A short paragraph observed that “AT HOLIDAY TIME more than at any other time men’s thoughts turn to things to wear,” and readers were encouraged to “have what you buy just a little better than he would buy” so that “it will be a ‘Merry Christmas’ that will last for months.” To that end, “this little booklet is gotten up with an idea of helping those women who have gifts to choose for men” and to answer the eternal question, “What in the world will I give him?”
For shirts, it was averred that “no season has ever found us ready with such complete stocks” with material, style, color and pricing that “will all prove pleasant surprises,” including costs from $1 and up. As for pajamas, it was asserted that “there’s not a man but would appreciate a pair these cold nights,” with prices ranging from $2 to 5. Fancy vests and coat sweaters, the latter deemed appropriate “almost everywhere—especially for driving and motoring,” were in the $2.50 to $3.50 category.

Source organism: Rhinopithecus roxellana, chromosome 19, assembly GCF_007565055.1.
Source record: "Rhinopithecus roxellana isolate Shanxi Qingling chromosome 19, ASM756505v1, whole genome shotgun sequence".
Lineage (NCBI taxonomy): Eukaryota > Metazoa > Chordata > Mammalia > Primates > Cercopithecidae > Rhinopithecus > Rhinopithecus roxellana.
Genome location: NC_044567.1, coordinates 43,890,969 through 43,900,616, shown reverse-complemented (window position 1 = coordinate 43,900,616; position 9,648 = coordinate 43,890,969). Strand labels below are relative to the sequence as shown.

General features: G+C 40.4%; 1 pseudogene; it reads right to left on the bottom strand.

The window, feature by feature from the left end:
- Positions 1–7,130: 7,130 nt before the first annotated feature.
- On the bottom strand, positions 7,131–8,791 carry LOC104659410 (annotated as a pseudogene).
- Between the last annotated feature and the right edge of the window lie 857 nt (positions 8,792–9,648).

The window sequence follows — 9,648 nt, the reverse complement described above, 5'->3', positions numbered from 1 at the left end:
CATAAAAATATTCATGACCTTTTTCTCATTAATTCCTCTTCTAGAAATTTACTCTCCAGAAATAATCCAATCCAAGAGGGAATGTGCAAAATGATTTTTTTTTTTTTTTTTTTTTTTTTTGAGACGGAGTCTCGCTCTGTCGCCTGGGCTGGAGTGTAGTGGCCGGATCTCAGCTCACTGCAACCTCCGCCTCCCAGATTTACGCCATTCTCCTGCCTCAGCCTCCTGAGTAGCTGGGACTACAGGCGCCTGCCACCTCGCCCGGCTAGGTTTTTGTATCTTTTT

Some items, such as socks and handkerchiefs came in gift boxes, while it was determined that “it’s clever now to have the Tie, Socks and Handkerchief to match” in sets priced at $1.50 and $2.00. With respect to handkerchiefs, these were “a gift that is always acceptable to any man” while “no man ever had too many ties.” Meanwhile, Bullock’s offered “Perrin Gloves,” made in Paris since 1893 and still with us today, with these considered “the best gloves in all the world” and ranging from $1.50 to $3.00, including “a big showing of fine gauntlet gloves for motoring and driving.”